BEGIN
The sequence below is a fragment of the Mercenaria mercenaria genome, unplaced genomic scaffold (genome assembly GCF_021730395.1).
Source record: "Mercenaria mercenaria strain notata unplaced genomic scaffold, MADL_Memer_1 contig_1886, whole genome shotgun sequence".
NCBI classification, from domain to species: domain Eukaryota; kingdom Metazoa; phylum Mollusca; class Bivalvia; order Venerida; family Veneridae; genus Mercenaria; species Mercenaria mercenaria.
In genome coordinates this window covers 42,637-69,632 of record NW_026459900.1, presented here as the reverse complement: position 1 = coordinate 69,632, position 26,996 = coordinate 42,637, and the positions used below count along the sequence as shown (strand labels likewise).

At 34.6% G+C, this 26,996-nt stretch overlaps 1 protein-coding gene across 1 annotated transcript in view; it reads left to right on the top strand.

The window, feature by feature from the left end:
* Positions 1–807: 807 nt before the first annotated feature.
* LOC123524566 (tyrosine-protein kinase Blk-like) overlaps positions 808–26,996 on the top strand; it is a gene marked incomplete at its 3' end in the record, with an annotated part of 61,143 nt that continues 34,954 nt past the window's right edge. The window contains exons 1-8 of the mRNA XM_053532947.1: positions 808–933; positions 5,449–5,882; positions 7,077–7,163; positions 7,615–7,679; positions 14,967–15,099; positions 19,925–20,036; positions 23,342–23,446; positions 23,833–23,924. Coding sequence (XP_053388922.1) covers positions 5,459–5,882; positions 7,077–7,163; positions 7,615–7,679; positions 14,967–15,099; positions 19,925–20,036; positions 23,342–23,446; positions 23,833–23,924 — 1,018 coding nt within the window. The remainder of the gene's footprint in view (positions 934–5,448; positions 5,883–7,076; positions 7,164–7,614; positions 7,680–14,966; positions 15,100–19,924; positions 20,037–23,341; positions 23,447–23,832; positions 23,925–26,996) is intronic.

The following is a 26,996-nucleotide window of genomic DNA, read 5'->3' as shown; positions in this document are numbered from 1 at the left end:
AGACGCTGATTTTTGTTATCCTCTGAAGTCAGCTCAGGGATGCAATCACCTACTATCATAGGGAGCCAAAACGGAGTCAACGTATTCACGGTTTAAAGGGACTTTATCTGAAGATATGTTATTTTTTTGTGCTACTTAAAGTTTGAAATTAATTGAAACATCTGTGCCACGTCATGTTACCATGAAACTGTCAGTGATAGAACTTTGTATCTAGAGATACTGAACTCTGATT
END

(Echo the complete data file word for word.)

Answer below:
The sequence below is a fragment of the Mercenaria mercenaria genome, unplaced genomic scaffold (genome assembly GCF_021730395.1).
Source record: "Mercenaria mercenaria strain notata unplaced genomic scaffold, MADL_Memer_1 contig_1886, whole genome shotgun sequence".
NCBI classification, from domain to species: domain Eukaryota; kingdom Metazoa; phylum Mollusca; class Bivalvia; order Venerida; family Veneridae; genus Mercenaria; species Mercenaria mercenaria.
In genome coordinates this window covers 42,637-69,632 of record NW_026459900.1, presented here as the reverse complement: position 1 = coordinate 69,632, position 26,996 = coordinate 42,637, and the positions used below count along the sequence as shown (strand labels likewise).

At 34.6% G+C, this 26,996-nt stretch overlaps 1 protein-coding gene across 1 annotated transcript in view; it reads left to right on the top strand.

The window, feature by feature from the left end:
* Positions 1–807: 807 nt before the first annotated feature.
* LOC123524566 (tyrosine-protein kinase Blk-like) overlaps positions 808–26,996 on the top strand; it is a gene marked incomplete at its 3' end in the record, with an annotated part of 61,143 nt that continues 34,954 nt past the window's right edge. The window contains exons 1-8 of the mRNA XM_053532947.1: positions 808–933; positions 5,449–5,882; positions 7,077–7,163; positions 7,615–7,679; positions 14,967–15,099; positions 19,925–20,036; positions 23,342–23,446; positions 23,833–23,924. Coding sequence (XP_053388922.1) covers positions 5,459–5,882; positions 7,077–7,163; positions 7,615–7,679; positions 14,967–15,099; positions 19,925–20,036; positions 23,342–23,446; positions 23,833–23,924 — 1,018 coding nt within the window. The remainder of the gene's footprint in view (positions 934–5,448; positions 5,883–7,076; positions 7,164–7,614; positions 7,680–14,966; positions 15,100–19,924; positions 20,037–23,341; positions 23,447–23,832; positions 23,925–26,996) is intronic.

The following is a 26,996-nucleotide window of genomic DNA, read 5'->3' as shown; positions in this document are numbered from 1 at the left end:
AGACGCTGATTTTTGTTATCCTCTGAAGTCAGCTCAGGGATGCAATCACCTACTATCATAGGGAGCCAAAACGGAGTCAACGTATTCACGGTTTAAAGGGACTTTATCTGAAGATATGTTATTTTTTTGTGCTACTTAAAGTTTGAAATTAATTGAAACATCTGTGCCACGTCATGTTACCATGAAACTGTCAGTGATAGAACTTTGTATCTAGAGATACTGAACTCTGATT